We climbed the steep hill to the shop and cafe there; what an amazing little place, run by just one person who manages to heat and serve food (including table service outside and in), serve customers to the shop as well as the cafe and do this quite efficiently with a smile. No one minded a short wait as this capable lady juggled the different tasks required of her. I wonder how she copes on a busy weekend in high season?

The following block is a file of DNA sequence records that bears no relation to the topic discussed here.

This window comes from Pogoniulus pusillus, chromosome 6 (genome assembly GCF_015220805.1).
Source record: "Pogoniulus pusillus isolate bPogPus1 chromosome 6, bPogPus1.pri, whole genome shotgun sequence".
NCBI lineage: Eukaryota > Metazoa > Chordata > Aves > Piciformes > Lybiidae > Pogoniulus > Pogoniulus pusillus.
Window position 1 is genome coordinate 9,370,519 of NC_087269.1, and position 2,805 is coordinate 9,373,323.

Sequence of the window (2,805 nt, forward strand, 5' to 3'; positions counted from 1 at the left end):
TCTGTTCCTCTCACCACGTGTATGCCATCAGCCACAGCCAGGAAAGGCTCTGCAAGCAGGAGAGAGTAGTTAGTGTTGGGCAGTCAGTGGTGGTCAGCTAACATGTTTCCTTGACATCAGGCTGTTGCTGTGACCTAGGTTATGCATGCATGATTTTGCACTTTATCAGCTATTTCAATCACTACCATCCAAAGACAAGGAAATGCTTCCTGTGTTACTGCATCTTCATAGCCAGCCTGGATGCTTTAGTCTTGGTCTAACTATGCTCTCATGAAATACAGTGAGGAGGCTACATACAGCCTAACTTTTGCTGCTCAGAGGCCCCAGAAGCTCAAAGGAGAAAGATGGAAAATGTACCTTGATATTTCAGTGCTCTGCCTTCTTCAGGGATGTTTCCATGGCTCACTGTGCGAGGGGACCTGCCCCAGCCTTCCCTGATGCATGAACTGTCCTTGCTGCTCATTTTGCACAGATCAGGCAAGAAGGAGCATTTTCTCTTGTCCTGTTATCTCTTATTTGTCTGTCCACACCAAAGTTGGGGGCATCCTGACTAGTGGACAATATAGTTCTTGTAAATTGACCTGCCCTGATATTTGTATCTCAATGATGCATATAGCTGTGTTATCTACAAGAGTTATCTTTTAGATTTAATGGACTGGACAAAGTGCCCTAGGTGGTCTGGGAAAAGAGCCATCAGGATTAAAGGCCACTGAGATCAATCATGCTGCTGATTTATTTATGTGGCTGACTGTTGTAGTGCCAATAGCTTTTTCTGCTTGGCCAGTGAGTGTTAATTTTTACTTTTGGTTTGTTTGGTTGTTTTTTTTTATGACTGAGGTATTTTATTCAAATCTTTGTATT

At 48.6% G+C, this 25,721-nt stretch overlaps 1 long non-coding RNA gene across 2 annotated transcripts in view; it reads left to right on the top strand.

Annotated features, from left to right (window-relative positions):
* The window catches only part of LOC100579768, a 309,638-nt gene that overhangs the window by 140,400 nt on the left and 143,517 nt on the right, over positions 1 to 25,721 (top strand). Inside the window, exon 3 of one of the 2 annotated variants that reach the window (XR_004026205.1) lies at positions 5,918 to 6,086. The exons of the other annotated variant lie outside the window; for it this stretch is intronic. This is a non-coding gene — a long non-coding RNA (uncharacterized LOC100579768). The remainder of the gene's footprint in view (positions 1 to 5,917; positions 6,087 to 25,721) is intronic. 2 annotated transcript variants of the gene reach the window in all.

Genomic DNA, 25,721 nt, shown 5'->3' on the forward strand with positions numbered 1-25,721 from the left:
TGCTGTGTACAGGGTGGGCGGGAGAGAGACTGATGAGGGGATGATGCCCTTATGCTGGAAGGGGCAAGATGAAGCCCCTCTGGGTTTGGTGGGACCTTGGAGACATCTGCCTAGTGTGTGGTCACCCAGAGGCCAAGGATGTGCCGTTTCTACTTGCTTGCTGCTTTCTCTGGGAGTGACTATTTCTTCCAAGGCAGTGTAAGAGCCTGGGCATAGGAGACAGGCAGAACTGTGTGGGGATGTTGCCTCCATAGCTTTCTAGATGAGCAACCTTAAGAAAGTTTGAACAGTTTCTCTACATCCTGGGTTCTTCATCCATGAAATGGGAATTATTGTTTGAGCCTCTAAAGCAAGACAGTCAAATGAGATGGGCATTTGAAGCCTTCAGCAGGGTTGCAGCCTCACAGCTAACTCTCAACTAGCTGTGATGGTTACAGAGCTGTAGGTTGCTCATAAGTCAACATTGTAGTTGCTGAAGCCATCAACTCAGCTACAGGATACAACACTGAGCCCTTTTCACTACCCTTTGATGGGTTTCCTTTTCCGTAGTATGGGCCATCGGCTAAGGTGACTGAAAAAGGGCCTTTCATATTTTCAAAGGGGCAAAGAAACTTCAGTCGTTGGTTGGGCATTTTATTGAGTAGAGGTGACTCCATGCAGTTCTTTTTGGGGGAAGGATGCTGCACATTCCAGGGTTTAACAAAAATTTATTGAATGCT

Wandering back down the slope and across the wooden footbridge (downhill proving much easier than uphill!) we encountered two cows on their way up but they just plodded on up the road and paid us no mind.
That is Elgol in a nutshell; one steep road twisting down to a small harbour village, a scattering of houses, free-roaming cows, views of the Cuillin and Loch Scavaig, and lots of day-trippers/sightseers.
The trip back was to prove frustrating and fraught with incidents that left both myself and Alex shaking our heads at the abilities (or lack thereof) of people who actually get behind the wheel of a car.